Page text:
2 ACARA - Australian Curriculum Assessment and Reporting Authority, The Australian
Curriculum English: Foundation to Year 10, 2011, p3
International School in China
We haven't met but I have been a long time user of your material. I thought I would offer an observation just out of interest.
I have been a teacher in SA for 35 years but recently my wife and I made a big move. I am at present working in China, at an International school. It runs on the British national curriculum with a bit of tweaking at the edges. I have a class of students who are ESL in the main (three native English speakers). The reading level tests used by the school are rather opaque for my tastes ( much of the UK testing is ) so I decided to pull out the Diagnostic Reading test No 2 to see if I could make sense of their abilities. I know that your baselines were established using Australian students so I wasn't sure what I was going to see in the results. The scores and their implications were in complete accord with my instinctive judgements of the student's abilities and lined up strongly with their chronological ages. This showed that many of the ESL students had been given a good grounding in phonics and essential reading skills in JP and that their rate of learning was consistent with your Australian sample. While I can't jump to conclusions it seems to me that the tests work consistently in an international school environment. I thought you might be interested." P Carter, International School CHINA, 25 October, 2012
Some links to user research and/or implementation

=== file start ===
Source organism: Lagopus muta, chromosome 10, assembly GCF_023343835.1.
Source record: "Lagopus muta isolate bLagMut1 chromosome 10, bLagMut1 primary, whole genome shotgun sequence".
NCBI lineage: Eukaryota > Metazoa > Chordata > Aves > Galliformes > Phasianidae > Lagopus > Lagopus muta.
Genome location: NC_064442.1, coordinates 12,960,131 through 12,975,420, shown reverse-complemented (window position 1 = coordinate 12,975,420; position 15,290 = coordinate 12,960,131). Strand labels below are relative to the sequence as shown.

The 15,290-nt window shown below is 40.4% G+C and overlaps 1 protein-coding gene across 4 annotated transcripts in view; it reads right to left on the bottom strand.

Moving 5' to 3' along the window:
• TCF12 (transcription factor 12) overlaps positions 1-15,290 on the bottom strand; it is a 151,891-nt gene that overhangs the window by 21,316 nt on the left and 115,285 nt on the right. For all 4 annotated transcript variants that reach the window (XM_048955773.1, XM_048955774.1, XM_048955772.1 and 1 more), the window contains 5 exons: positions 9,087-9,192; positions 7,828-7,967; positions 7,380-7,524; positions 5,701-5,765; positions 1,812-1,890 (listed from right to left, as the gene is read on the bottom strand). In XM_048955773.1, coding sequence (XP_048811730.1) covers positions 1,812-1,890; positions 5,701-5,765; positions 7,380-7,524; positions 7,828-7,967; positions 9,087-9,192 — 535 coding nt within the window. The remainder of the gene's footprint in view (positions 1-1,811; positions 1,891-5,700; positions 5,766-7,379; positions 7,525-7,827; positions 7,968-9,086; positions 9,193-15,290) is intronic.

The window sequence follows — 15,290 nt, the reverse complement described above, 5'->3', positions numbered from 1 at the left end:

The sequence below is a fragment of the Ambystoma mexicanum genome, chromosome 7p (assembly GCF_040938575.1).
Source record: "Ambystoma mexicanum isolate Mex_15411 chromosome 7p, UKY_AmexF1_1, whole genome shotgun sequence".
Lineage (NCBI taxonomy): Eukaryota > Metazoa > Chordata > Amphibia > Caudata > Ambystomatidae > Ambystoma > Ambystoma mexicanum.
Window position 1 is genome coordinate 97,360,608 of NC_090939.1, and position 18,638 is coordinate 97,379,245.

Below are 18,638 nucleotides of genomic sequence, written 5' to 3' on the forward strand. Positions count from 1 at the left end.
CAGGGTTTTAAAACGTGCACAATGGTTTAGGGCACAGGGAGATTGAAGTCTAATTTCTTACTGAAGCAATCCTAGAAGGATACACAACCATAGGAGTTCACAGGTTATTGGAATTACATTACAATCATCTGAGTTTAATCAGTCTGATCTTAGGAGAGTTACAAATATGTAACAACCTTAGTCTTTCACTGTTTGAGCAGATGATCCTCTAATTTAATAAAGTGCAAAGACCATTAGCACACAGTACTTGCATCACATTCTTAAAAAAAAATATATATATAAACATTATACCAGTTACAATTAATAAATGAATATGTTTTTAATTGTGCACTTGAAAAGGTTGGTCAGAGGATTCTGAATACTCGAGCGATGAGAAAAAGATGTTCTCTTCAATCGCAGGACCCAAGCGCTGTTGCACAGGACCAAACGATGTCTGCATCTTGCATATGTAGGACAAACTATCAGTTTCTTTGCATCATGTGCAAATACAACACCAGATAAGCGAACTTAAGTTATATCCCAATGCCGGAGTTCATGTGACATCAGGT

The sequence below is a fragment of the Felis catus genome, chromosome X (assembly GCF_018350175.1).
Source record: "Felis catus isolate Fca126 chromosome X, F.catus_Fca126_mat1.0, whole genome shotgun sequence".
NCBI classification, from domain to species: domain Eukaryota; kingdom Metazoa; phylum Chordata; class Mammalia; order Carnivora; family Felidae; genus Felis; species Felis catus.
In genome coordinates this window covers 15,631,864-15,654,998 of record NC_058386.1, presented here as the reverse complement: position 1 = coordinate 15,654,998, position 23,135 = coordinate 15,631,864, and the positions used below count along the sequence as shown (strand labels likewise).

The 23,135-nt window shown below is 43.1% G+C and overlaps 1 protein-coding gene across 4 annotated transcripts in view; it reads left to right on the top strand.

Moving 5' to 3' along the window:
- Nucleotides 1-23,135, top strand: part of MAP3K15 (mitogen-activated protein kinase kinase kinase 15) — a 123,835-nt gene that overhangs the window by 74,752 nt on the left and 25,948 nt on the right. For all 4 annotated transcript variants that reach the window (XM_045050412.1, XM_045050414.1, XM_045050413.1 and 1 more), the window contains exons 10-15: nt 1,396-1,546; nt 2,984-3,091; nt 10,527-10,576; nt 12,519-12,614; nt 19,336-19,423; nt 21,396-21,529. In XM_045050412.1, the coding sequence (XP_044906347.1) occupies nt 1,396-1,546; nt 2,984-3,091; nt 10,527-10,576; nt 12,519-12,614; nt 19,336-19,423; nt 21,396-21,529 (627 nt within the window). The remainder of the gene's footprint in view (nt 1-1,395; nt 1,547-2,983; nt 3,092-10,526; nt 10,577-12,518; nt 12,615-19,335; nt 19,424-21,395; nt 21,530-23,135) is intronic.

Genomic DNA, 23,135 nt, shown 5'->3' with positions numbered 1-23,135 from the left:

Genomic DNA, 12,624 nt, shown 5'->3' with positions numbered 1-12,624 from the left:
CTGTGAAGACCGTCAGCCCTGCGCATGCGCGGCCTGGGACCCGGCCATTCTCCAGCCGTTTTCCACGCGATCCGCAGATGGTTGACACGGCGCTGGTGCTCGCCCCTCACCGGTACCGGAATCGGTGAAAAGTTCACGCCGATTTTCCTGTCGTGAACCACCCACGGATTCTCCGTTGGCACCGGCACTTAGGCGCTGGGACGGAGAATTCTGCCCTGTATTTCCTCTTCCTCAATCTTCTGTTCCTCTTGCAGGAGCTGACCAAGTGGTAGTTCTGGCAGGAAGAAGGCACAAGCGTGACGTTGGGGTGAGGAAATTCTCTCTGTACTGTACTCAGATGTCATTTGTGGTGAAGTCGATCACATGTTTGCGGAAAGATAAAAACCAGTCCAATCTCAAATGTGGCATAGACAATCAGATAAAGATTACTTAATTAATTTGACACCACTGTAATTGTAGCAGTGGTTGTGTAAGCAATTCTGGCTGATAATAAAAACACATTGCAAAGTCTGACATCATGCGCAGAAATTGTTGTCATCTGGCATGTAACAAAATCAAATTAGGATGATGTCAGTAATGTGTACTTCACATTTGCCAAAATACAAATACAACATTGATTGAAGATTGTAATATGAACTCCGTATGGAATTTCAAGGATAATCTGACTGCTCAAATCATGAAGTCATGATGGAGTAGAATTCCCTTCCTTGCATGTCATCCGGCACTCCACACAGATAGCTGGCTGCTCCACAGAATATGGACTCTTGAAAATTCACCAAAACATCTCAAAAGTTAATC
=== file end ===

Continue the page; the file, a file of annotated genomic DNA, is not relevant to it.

Studies / Use By Others:
SPELD SA and Education Department SA long term 13 year growth study of 850 Children from their first day of school to their last using the Waddington Diagnostic Reading and Spelling Tests 1 & 2 to measure outcomes 2009 - 2022. - Ms A Weeks, Clinical Director SPELD SA Interim Report : http://www.wadd.com.au/files/SPELD%20SA%20Longitudinal%20Study%20Interim%20Report%20June%202012.pdf or here
2010 OLPC NT Study using the Waddington diagnostic tests in Reading, Spelling and Numeracy in seven primary schools with two classes in each school ~ 350 students. One of the classes will receive laptops, the other will not. The schools are Braitling, Bradshaw, Ross Park, Gillen, Sadadeen, Larapinta and Ntaria (Hermansburg). The plan is to conduct the tests prior to distributing the laptops and at the end of the trial, then compare results with the similar classes which do not have laptops. Ian Paul Cunningham Project Officer Technology, Information and Planning NT Department of Education and Training Ph: 08 89516816 Link to OLPC Wiki http://en.wikibooks.org/wiki/One-to-One_Laptop_Schools/Australia
"The purchase will be used to
strengthen literacy monitoring and evaluation, particularly within the TVET
National Bislama Literacy Project."
DME Program Coordinator 2006/2007, World Vision Vanuatu
Two Studies on the Effectiveness
of Contiguous, Graphemic and Phonological
Interventions on Measures of
To test or not to test? The selection and analysis of an instrument to assess literacy skills of Indigenous children : a pilot study, John R Godfrey, Gary Partington and Anna Sinclair, Edith Cowan University and the Education Department of Western Australia, Perth, 2001 Also available here.
Evaluation of a Standardised Test,
PA-EFL: A Phonological Awareness Program For Indigenous EFL Students With Hearing Disabilities http://writing.berkeley.edu/TESL-EJ/ej16/cf1.html
Academic Review / Assessment of the Waddington Diagnostic Reading Tests by Marian Haselton, 2004